I have enjoyed all of Brink Lindsey's books and can say the same about his new Human Capitalism: How Economic Growth Has Made Us Smarter--and More Unequal. He shows how U.S. economic dynamism has collided with what he calls cultural "stickiness". This means that many are able to respond to incentives (high paying work in "new economy" sectors) and thrive, but many others are unable or unwilling to respond. The latter fall further behind. The old "leisure class" were those at the top. The new "leisure class" are those stuck at the bottom.
Lindsey's concluding chapter ("Reforming Human Capitalism") argues for his favorite policy antidotes. They are: "Maintain Economic Growth by Encouraging Entrepreneurship", "Reform K-12 Education by Unleashing Competition", "Compensate for Disadvantaged Environments through Early Childhood Interventions", "Combat Social Exclusion of Low-Skilled Adults", "Improve Higher Education by Limiting Tuition Subsidies", "Remove Regulatory Barriers to Entrepreneurship and Upward Mobility". In each case he cites recent research that supports these ideas.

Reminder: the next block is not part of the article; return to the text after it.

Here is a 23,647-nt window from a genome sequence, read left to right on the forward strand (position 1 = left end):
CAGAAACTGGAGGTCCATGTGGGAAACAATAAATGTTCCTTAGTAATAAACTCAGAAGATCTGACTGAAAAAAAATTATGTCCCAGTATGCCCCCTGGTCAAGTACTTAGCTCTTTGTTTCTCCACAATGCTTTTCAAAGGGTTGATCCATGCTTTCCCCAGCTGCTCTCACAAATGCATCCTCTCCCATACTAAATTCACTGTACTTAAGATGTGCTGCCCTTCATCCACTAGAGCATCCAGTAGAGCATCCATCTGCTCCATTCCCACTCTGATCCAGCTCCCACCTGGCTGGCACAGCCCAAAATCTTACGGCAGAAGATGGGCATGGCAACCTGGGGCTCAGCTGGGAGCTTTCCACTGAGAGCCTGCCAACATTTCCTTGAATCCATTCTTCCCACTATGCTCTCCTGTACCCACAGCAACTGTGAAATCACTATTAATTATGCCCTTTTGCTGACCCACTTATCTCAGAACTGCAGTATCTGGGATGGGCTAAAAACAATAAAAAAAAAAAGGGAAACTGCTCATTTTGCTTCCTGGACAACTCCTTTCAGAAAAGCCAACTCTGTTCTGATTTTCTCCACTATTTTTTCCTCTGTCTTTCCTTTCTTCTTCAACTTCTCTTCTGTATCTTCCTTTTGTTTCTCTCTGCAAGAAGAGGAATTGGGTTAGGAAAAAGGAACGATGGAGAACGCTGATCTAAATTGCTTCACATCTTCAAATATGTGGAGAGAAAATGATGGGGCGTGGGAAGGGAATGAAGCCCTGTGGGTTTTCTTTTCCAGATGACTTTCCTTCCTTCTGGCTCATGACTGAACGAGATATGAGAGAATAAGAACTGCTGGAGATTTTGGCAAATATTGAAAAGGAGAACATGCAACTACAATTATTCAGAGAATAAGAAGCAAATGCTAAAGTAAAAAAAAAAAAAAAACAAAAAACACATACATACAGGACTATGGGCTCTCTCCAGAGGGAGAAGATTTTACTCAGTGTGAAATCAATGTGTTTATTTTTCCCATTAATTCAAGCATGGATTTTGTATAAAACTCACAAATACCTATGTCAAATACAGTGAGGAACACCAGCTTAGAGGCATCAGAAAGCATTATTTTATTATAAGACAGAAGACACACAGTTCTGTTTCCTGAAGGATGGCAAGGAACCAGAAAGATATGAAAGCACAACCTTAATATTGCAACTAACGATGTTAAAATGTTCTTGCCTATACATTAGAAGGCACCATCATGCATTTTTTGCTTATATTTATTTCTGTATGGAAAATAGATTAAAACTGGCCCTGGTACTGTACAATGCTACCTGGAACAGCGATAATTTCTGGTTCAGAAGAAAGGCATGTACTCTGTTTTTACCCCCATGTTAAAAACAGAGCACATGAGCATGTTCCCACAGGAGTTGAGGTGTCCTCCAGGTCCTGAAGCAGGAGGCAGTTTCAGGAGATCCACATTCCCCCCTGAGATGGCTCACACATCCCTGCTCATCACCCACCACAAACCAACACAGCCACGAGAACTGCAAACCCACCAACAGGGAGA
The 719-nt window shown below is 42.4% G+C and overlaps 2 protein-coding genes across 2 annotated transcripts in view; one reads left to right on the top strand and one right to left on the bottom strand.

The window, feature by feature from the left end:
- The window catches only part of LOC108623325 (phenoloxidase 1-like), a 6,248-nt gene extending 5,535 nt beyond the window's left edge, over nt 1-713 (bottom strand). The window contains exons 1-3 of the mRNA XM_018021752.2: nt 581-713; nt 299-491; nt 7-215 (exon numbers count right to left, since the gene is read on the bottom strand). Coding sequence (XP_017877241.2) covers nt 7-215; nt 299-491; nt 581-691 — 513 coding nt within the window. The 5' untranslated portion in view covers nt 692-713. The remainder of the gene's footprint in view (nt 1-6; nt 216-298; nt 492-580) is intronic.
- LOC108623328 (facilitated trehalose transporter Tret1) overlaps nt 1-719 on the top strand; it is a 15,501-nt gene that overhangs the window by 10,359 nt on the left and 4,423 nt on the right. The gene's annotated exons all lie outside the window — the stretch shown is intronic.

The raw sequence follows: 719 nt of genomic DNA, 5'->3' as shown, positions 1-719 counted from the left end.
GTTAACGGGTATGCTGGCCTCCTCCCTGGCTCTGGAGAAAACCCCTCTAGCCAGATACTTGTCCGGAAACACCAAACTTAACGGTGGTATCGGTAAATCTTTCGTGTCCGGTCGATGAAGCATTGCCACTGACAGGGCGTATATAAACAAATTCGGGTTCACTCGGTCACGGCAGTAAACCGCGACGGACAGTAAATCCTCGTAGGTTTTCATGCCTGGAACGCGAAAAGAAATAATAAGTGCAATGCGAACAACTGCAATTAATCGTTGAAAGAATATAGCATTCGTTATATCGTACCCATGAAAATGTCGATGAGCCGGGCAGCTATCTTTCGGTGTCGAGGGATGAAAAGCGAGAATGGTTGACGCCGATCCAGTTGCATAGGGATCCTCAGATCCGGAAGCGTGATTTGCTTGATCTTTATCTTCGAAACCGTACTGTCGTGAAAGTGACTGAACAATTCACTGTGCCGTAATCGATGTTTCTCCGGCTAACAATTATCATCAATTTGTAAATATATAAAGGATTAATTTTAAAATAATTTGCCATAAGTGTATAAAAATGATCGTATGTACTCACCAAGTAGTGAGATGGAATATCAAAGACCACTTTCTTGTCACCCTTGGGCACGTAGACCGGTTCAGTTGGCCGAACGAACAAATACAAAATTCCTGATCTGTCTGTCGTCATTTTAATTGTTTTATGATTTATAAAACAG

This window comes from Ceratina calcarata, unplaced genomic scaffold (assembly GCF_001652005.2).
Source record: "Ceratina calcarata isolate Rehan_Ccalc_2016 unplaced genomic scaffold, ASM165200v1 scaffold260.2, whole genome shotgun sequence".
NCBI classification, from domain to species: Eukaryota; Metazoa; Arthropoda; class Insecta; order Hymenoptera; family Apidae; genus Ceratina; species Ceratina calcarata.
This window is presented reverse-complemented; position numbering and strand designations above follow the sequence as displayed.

Perhaps it is not a good idea read about all this while the political conventions are on TV. Neither party's platform comes close to policies like the ones Lindsey suggests. In fact, the platforms and speeches can be read as roadmaps for avoiding them.
This morning's WSJ includes a review ("The Grievance Brigades ... The most traditional branches of Western learning have been replaced by disciplines designed to serve radical political ends") of Bruce Bawer's The Victim's Revolution (which I have not yet read). Perhaps I'll pass on that discussion. Better to watch re-runs of political convention highlights on YouTube.